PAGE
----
Pork, Peaches, and Playing Chef

Bluestem Restaurant in Kansas City is one of the best in the country and my personal favorite. Owned by the 2013 James Beard Best Chef Midwest, Colby Garrelts, and his wife and fellow chef Megan Garrelts, this progressive spot provides seasonal, locally sourced, masterpiece meals. If you’re in the mood to “treat-yo-self,” try the five-course tasting menu. Or saddle up to the bar for a la carte options and an artisanal cocktail.

I could sing Bluestem’s praises until I’m blue in the face. But this post is about my own efforts to recreate a Bluestem-caliber dish. In 2011, the Garrelts put out Bluestem the Cookbook. Of course, I bought it. I assure you, these recipes are not for the faint of heart. But when I’m feeling adventurous, I pour myself a glass of wine (or several…), roll up my sleeves, and try my best to emulate a James Beard winner.

So, without further ado, my rendition of Bluestem’s roasted pork with sweet and sour peaches.

As I gathered the ingredients—pork chops, fresh peaches, scallions, onions, bourbon, cardamom pods—I thought to myself, “Wow, this is going to be a beautiful dish.” Well, thanks to my novice plating technique (or lack thereof), it wasn’t beautiful. But it sure was delicious. And the recipe was intuitive! I’m proud to say that aside from some user-error timing issues, I made it through without any major disasters.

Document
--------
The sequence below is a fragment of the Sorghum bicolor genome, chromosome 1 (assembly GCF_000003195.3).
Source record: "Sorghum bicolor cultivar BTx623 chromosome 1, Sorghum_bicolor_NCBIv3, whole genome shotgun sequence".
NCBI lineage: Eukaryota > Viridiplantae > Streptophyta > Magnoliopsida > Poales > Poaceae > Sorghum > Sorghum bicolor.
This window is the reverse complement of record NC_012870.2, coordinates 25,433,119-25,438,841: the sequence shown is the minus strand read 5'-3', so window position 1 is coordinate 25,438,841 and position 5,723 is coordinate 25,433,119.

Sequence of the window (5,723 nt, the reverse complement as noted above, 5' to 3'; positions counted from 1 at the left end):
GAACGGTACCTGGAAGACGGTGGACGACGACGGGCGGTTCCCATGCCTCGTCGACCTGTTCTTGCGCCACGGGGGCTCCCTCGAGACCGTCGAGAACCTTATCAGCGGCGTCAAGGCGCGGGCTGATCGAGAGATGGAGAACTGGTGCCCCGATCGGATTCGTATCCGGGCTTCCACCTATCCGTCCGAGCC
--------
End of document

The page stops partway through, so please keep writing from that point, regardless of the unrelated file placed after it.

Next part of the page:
First, I “griddled” the peaches, onions, and scallions. “Yes,” I thought. “This smells delightful. I am master chef extraordinaire.” But then I started to panic. “Uh oh. Are the peaches supposed to be turning black? Did I overdo it? SHOULD I JUST CALL FOR PIZZA NOW?” Everything was fine. The peaches were supposed to be turning black. Cleansing breaths, Anna.

Next, I started on the “sweet and sour glaze.” Following the recipe, I poured all of the ingredients, including 1½ cups of bourbon, into a saucepan. Again, panic set in. “There’s no way this is right. This smells like straight booze.” But, miraculously, I was still on track! The simmering ingredients transformed into the “thick syrupy” glaze, just like the recipe promised. And the glaze was perfect! Like a sweet, peppery, aromatic barbeque sauce. “Damn,” I thought. “I’m good.”

Finally, I tackled the pork chops. The “rub” for the pork was sweet and spicy—brown sugar, pepper, chili powder, paprika, and garlic salt. I rubbed the seasoning onto the pork, seared the meat to brown the outside, and popped it into the oven. My pork took longer than expected to cook (the chops were enormous!), so I ended up checking the temperature with my meat thermometer three or four times before it was actually done. But when it was done, good God, was it tasty. And the peaches, glaze, and pork combined? Out-of-this-world delicious.

Maybe I’ll try another Bluestem recipe next week. Or maybe I’ll just go to the restaurant….

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